Many young inquiring minds stopped to share their curiosity, to hold seeds, to examine them under magnifying lenses, to arrange them, to draw them and to ask questions. Many choose seeds to take home to plant in their gardens and to watch them grow. All we asked was that if the plants produced seeds that they passed them on to their neighbors and friends. Tallie made sure we had volunteers all day to help us interact with the crowds that came to visit. The volunteers adeptly learned the technical ins and outs of the Mobile Unit and quickly became experts at guiding visitors to explore our networking system.
|Arranging different seeds.|
|Two of our wonderful volunteers.|
It was not only the children that became inspired, many of their parents, aunts, uncles, sisters and brothers were encouraged also to share stories. Kalonji told us his story of the mysterious tomato seed. During the day we broadcast some of our audio stories over loud speakers that are mounted on the roof of the SeedBroadcast Mobile Unit and we linked live to "Women's Focus" with Carol Boss http://www.kunm.org/programs/genre/news-talk who interviewed Jade Leyva and Isaura Andaluz, both active seed advocates. Jade is an artist, seed saver and organizer of SEEDS: A Collective Voice, an event and exhibition that was held at the Downtown Contemporary Gallery in Albuquerque and continues through June 8th 2103. (Read our upcoming blog for more details). Isaura, a New Mexican, is the inspiration behind Cuatro Puertas, who's mission is to connect New Mexico's urban economies with rural agricultural economies, and she is an activist for the important issues of chile politics in New Mexico. After their interview with Carol they visited us at the BioPark. You can listen to Jade in our previous SeedBroadcast blog and to Isaura talk about her seed saving work and why people should care.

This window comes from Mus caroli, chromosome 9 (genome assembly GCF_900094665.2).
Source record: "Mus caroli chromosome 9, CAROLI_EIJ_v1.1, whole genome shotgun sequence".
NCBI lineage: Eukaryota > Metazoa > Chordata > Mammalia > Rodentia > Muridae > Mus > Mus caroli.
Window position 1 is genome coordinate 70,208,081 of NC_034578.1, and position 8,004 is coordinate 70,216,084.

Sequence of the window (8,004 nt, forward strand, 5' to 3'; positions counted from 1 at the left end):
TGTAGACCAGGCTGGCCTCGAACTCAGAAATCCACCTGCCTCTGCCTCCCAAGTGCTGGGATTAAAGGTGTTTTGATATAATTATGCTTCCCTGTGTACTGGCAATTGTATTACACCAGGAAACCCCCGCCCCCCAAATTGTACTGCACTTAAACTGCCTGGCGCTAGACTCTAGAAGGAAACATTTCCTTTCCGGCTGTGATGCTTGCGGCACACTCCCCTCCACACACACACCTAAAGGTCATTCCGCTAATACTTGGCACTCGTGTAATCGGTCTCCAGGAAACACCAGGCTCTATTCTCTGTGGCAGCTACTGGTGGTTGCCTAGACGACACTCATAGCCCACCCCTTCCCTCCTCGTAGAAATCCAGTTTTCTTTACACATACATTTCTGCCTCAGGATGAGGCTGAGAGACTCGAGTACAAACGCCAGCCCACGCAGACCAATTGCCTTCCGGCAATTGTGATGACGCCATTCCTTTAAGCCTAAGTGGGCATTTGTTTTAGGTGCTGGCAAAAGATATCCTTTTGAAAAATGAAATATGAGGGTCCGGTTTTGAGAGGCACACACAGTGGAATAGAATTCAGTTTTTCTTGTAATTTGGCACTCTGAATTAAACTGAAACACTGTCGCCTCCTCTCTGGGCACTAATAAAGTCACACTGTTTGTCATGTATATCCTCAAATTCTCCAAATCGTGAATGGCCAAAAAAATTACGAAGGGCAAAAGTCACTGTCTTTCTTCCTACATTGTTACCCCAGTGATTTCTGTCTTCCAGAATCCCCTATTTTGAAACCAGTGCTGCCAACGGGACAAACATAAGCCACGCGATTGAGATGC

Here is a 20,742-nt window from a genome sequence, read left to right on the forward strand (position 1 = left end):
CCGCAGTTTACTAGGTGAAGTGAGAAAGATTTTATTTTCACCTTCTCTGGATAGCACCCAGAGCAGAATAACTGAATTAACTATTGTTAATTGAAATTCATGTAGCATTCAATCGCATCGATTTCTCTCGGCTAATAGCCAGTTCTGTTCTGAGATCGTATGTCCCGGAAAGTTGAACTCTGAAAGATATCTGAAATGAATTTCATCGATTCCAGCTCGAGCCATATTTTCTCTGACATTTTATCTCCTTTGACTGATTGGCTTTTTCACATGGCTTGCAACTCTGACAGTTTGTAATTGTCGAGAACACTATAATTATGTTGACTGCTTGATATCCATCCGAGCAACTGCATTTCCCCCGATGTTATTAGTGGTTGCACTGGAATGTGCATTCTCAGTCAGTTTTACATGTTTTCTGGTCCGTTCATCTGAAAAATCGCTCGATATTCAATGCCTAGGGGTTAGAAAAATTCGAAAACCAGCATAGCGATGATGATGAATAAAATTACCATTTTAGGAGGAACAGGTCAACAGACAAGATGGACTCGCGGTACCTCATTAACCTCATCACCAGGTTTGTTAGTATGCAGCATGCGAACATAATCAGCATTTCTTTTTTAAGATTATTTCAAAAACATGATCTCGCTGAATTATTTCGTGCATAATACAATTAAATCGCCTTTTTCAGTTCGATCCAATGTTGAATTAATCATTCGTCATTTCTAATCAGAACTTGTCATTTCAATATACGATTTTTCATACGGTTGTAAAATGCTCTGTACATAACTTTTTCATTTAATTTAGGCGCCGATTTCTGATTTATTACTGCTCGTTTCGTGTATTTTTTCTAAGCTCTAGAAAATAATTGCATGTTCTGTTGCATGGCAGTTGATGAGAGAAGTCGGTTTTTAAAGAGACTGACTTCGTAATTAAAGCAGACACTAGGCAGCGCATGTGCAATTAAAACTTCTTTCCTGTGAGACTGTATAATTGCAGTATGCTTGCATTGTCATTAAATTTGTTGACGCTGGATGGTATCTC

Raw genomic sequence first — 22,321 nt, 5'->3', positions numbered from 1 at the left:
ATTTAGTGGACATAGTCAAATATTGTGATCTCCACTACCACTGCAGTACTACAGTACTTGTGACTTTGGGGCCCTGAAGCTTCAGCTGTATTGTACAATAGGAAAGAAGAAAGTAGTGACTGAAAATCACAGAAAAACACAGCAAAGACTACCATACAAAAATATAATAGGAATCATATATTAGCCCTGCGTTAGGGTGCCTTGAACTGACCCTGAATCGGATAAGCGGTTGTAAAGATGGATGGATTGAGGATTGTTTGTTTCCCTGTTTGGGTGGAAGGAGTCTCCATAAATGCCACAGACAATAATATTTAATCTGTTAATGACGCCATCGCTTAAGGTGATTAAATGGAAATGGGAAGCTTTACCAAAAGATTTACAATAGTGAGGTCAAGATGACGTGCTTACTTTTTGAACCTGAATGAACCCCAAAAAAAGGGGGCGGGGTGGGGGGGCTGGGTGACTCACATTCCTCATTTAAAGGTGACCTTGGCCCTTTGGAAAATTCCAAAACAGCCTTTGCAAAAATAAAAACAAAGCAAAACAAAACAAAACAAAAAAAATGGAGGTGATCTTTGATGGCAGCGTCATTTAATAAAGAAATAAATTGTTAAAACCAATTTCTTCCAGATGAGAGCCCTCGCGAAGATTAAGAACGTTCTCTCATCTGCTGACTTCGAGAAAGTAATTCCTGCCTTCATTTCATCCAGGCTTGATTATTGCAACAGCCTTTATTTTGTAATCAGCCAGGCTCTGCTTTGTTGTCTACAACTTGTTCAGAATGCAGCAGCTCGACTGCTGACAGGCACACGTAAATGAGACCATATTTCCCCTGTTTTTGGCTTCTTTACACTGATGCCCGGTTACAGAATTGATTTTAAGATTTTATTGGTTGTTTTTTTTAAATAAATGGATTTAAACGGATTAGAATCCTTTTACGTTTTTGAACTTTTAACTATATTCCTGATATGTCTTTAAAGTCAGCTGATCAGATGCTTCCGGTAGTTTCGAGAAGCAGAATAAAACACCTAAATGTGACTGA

We should all care, and by allowing our children open access to the magic of seeds, we might have a chance.